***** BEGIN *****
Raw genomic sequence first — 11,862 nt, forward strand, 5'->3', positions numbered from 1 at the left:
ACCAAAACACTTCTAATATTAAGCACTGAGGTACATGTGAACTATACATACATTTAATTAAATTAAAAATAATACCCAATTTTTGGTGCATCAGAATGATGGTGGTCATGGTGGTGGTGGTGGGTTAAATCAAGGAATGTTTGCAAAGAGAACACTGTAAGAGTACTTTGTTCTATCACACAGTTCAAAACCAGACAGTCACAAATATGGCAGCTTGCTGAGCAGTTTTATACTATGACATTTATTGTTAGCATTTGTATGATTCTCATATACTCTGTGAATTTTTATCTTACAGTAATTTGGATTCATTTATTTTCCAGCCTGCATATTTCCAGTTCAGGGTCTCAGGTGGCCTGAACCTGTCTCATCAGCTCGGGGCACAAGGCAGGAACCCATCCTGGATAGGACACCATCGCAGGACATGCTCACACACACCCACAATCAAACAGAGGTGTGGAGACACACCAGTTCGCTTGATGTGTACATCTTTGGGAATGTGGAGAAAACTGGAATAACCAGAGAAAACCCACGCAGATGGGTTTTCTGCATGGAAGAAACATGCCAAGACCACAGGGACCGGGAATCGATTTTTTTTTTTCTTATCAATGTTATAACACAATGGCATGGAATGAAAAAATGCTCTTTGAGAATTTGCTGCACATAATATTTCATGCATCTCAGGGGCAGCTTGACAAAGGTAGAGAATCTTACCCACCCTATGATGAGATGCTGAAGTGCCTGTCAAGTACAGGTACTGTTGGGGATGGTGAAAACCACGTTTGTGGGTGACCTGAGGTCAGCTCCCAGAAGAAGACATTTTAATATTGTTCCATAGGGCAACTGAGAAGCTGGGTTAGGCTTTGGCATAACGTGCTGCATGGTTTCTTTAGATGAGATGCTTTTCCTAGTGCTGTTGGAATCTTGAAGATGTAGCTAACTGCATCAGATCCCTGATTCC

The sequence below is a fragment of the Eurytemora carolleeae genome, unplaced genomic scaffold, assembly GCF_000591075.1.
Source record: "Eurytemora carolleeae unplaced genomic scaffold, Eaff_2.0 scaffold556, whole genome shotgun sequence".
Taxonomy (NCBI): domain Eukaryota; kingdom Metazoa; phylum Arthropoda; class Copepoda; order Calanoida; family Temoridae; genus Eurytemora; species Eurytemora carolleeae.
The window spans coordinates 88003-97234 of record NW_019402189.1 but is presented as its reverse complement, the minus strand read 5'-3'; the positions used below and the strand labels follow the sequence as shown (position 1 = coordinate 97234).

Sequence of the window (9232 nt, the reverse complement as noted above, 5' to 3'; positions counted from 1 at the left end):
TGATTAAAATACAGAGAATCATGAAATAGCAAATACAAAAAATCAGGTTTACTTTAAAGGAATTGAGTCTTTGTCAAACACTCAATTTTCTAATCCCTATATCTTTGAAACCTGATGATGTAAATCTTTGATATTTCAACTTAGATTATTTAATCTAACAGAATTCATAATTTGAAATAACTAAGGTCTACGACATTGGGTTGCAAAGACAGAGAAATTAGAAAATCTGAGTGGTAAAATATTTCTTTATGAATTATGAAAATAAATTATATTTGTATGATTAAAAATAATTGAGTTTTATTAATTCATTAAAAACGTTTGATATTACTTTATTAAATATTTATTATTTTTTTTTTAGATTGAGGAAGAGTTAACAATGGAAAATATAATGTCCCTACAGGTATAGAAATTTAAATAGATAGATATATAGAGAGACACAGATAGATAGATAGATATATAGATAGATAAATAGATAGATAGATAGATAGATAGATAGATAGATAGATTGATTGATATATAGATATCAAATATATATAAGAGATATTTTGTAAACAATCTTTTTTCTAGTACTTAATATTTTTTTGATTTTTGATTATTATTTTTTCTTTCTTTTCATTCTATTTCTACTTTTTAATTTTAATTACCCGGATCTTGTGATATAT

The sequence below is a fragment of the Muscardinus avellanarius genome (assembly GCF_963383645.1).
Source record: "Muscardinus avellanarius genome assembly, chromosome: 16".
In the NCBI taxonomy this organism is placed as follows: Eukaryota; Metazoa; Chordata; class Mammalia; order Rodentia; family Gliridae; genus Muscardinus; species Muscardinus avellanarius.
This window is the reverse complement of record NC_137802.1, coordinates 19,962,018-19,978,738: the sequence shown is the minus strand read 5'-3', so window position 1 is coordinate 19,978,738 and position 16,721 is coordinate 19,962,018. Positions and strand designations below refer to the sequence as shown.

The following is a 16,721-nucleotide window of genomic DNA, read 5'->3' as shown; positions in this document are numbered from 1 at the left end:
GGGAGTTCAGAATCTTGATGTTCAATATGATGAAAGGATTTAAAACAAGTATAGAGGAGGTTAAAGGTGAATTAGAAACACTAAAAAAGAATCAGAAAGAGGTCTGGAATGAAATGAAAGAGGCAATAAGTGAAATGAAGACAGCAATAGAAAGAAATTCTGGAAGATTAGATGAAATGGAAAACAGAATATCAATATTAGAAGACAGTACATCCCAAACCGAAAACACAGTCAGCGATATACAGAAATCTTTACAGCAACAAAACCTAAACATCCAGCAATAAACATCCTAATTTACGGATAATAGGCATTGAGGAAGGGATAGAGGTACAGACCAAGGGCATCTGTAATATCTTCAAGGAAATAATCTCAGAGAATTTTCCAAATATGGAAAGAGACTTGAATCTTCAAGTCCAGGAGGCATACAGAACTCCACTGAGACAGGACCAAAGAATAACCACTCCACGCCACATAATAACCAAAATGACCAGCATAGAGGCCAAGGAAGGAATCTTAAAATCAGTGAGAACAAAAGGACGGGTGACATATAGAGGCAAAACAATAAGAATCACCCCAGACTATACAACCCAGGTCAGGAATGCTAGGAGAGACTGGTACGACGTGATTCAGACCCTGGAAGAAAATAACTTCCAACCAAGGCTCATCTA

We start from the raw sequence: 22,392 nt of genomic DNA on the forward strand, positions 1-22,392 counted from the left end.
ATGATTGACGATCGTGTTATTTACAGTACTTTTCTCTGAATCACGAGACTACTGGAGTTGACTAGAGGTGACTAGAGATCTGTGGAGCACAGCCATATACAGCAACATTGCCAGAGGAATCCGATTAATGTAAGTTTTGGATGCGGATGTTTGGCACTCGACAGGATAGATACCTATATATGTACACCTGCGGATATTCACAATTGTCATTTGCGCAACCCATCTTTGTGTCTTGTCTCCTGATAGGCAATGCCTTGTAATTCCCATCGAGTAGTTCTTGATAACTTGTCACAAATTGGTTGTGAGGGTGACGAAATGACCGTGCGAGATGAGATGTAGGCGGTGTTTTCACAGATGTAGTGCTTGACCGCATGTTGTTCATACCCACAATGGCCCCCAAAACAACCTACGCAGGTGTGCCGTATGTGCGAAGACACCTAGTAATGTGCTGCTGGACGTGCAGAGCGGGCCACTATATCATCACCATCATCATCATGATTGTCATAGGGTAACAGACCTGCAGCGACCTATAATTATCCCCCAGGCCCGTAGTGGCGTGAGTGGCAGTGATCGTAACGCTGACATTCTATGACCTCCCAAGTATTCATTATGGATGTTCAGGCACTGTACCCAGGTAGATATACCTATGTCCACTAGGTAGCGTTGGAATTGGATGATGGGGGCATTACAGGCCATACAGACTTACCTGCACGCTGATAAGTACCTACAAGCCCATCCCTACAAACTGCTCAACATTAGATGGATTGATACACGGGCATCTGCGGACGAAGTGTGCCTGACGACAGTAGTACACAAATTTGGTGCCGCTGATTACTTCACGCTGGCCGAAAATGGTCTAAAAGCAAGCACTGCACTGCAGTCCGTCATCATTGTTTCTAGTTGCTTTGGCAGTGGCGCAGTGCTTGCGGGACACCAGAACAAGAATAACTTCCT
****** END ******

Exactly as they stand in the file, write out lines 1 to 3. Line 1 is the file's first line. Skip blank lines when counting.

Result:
Raw genomic sequence first — 11,862 nt, forward strand, 5'->3', positions numbered from 1 at the left:
ACCAAAACACTTCTAATATTAAGCACTGAGGTACATGTGAACTATACATACATTTAATTAAATTAAAAATAATACCCAATTTTTGGTGCATCAGAATGATGGTGGTCATGGTGGTGGTGGTGGGTTAAATCAAGGAATGTTTGCAAAGAGAACACTGTAAGAGTACTTTGTTCTATCACACAGTTCAAAACCAGACAGTCACAAATATGGCAGCTTGCTGAGCAGTTTTATACTATGACATTTATTGTTAGCATTTGTATGATTCTCATATACTCTGTGAATTTTTATCTTACAGTAATTTGGATTCATTTATTTTCCAGCCTGCATATTTCCAGTTCAGGGTCTCAGGTGGCCTGAACCTGTCTCATCAGCTCGGGGCACAAGGCAGGAACCCATCCTGGATAGGACACCATCGCAGGACATGCTCACACACACCCACAATCAAACAGAGGTGTGGAGACACACCAGTTCGCTTGATGTGTACATCTTTGGGAATGTGGAGAAAACTGGAATAACCAGAGAAAACCCACGCAGATGGGTTTTCTGCATGGAAGAAACATGCCAAGACCACAGGGACCGGGAATCGATTTTTTTTTTTCTTATCAATGTTATAACACAATGGCATGGAATGAAAAAATGCTCTTTGAGAATTTGCTGCACATAATATTTCATGCATCTCAGGGGCAGCTTGACAAAGGTAGAGAATCTTACCCACCCTATGATGAGATGCTGAAGTGCCTGTCAAGTACAGGTACTGTTGGGGATGGTGAAAACCACGTTTGTGGGTGACCTGAGGTCAGCTCCCAGAAGAAGACATTTTAATATTGTTCCATAGGGCAACTGAGAAGCTGGGTTAGGCTTTGGCATAACGTGCTGCATGGTTTCTTTAGATGAGATGCTTTTCCTAGTGCTGTTGGAATCTTGAAGATGTAGCTAACTGCATCAGATCCCTGATTCC

The sequence below is a fragment of the Eurytemora carolleeae genome, unplaced genomic scaffold, assembly GCF_000591075.1.